Now that we've solved this non problem, what's next on the agenda?

  5. HAHA -- economy "driven" by the airport!

    Almost as good as parking in the driveway and driving on the (potholed and park-less) Reston "parkway."

  6. I actually meant to post that forcing people onto the silver line with raised tolls was genius.

    I just feel bad for all property owners on the Silver line as crime is going to skyrocket once the DC Thug express opens.

  7. I am not a big fan of raising the tolls on the toll road for several reasons:

    a) The idea that toll road users are nothing more than selfish, Lexis driving, upper class Republicans who hate sitting amongst the commoners - who therefore need to be punished with ridiculous toll fees - is simply not true.

    DC has multiple metro lines covering a large swath of area (Doubly so when you consider that several of those lines like the red line circle back through DC). NoVa, in contrast, will have two lines that won't cover a wide area. Even if you prefer to use the metro, there will be a legit need to use your car to get to there areas metro doesn't cover.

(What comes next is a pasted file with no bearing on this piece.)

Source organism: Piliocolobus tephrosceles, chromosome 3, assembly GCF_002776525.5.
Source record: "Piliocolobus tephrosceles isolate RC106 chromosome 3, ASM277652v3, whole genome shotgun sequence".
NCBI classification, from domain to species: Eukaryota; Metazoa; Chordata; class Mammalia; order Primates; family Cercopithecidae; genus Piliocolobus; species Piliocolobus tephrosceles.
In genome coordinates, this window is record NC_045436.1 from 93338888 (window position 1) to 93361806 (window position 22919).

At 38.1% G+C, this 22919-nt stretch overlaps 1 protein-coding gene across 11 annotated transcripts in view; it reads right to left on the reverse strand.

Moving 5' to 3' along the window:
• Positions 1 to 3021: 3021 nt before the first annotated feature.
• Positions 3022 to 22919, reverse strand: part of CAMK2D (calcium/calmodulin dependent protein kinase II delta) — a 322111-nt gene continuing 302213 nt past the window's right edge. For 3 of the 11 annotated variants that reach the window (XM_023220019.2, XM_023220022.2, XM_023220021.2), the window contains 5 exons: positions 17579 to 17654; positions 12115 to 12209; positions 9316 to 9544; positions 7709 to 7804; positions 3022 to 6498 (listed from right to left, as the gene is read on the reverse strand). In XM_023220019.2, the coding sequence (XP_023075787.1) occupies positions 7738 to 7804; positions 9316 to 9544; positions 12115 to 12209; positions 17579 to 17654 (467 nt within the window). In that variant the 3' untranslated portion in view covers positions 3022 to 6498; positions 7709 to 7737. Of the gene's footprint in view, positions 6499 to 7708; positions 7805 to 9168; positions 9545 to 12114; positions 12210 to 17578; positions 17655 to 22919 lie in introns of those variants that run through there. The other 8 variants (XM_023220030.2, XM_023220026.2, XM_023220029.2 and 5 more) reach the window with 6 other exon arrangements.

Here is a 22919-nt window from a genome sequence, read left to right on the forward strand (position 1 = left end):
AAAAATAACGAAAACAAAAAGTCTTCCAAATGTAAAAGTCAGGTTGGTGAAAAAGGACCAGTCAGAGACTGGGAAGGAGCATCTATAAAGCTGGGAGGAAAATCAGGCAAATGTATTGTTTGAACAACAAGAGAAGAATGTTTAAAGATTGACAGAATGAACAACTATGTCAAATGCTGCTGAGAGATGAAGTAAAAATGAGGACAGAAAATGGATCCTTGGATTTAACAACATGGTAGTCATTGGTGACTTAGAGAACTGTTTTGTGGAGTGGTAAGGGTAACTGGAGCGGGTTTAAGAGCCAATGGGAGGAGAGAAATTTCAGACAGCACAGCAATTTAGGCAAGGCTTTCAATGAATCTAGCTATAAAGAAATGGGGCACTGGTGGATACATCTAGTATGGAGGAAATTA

Additionally, you might want to use the Metro but can't find a parking spot in the weihle station. Therefore you will need to drive on the toll road to get to the next metro station.

    b) There is a limit on what you can charge. At some point, increasing toll fees will diminish revenues. Additionally, people paying the extra toll fees will have less to spend at Lake Anne restaurants and shops.

    c) A toll hike is a tax, albeit indirectly. I prefer roads be paid for by income taxes. I fear for the day when every road has a toll charge.

  8. In principle, Schmoe, I'm with you. The roads should be free for everybody to use.

    However, if we're going to have tolls, then let's use the tolls as much as possible to our advantage. We're putting in a subway system in order to encourage people to leave their car behind. Well, let's provide them a little more (or a lot more) incentive by keeping that toll painfully high.